His derogatory slur just displayed his ignorance to the fact that 17% of these workers are either veterans of the military or the police forces of this land. They have defended our country, protected our communities, and stand watch at our borders, continuing to put their lives on the line every day to enforce the laws of this nation.

To have from this chamber, the place where those laws are created, a member disparage and disrespect those charged with enforcing those laws is a disgrace and a shame brought on this House. He must apologize and admit he was wrong.

The fact that he has repeated his outburst brings into question his understanding that our borders are understaffed and our guards are not armed. We need more recruits and more training now, and not an interim plan. We need to have a long term solution. This 10 year delay is nonsense.

The Liberal leadership and the member must apologize for not only his outrageous attack but his own government's neglect and inaction on this file.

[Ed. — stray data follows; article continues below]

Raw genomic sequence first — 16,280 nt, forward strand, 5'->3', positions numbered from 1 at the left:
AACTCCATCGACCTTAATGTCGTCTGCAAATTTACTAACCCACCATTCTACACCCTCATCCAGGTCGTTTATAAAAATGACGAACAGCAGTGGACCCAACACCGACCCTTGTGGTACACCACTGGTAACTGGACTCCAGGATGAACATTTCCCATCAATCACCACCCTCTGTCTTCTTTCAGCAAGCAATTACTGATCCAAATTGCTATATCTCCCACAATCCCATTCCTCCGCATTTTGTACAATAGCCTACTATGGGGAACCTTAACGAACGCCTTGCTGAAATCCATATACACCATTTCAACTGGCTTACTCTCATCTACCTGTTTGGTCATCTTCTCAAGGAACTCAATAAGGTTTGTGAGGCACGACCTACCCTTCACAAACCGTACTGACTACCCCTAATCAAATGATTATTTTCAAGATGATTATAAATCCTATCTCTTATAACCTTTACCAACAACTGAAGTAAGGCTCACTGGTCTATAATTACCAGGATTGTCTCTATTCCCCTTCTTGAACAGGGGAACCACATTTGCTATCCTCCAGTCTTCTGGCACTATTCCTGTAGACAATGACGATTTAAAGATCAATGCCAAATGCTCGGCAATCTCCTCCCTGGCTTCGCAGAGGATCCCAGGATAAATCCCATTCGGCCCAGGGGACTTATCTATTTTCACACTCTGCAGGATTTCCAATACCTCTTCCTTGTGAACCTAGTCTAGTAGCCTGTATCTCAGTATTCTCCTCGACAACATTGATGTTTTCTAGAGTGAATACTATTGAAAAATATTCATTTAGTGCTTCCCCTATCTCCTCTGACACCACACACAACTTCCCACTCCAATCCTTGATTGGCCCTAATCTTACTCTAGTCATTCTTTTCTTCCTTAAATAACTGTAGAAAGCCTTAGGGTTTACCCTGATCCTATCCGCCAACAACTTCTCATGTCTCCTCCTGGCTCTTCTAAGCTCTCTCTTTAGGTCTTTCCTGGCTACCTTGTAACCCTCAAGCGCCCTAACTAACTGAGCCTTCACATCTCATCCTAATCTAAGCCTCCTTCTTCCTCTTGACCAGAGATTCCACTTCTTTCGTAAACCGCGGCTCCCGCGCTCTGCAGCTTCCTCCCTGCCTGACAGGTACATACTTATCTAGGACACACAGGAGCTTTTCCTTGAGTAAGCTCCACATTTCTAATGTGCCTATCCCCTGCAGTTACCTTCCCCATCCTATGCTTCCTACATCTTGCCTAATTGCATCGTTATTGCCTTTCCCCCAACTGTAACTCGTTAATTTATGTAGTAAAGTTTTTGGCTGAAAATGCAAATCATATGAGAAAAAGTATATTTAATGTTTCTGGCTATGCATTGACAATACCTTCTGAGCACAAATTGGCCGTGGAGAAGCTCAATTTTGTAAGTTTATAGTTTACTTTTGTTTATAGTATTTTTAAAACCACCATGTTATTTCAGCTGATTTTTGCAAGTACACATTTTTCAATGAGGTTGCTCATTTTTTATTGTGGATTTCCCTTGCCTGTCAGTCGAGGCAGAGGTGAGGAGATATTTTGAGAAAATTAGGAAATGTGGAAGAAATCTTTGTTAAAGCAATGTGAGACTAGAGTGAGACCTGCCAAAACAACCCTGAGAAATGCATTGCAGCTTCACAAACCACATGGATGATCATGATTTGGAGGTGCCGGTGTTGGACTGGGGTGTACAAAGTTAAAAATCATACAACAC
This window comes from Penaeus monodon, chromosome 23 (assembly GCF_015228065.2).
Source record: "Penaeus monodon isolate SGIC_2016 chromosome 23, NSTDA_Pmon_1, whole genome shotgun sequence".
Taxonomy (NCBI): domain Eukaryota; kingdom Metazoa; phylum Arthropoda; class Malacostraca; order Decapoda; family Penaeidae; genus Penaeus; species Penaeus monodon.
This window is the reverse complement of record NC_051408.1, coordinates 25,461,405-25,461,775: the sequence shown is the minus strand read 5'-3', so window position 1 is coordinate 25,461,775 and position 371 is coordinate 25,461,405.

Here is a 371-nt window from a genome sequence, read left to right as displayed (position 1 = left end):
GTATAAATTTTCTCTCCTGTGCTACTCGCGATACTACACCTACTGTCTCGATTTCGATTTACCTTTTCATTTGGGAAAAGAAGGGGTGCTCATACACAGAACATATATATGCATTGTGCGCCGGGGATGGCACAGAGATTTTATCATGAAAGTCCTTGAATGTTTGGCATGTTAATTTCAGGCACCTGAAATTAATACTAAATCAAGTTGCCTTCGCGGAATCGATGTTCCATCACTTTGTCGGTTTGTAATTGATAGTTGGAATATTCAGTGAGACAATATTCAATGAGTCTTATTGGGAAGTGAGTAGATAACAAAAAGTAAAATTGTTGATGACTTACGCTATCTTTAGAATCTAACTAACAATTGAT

Youth Internship ProgramStatements By Members

September 26th, 2006 / 2:10 p.m.

Liberal

Roy Cullen Liberal Etobicoke North, ON

Mr. Speaker, since 1997 the YMCA has been providing a great service to young people with the federal public sector youth internship program.

Delivered in partnership with the Government of Canada, the YMCA is creating the opportunity for thousands of young people to gain valuable employment skills, training and internship experiences.

This program targets the people who need it most: young dropouts and people transitioning from school—either high school or university—to the labour market.

Ten young people from Etobicoke benefited from this program and can see the path to a more secure future for themselves and their families. Without this program, they might still be struggling to find their way.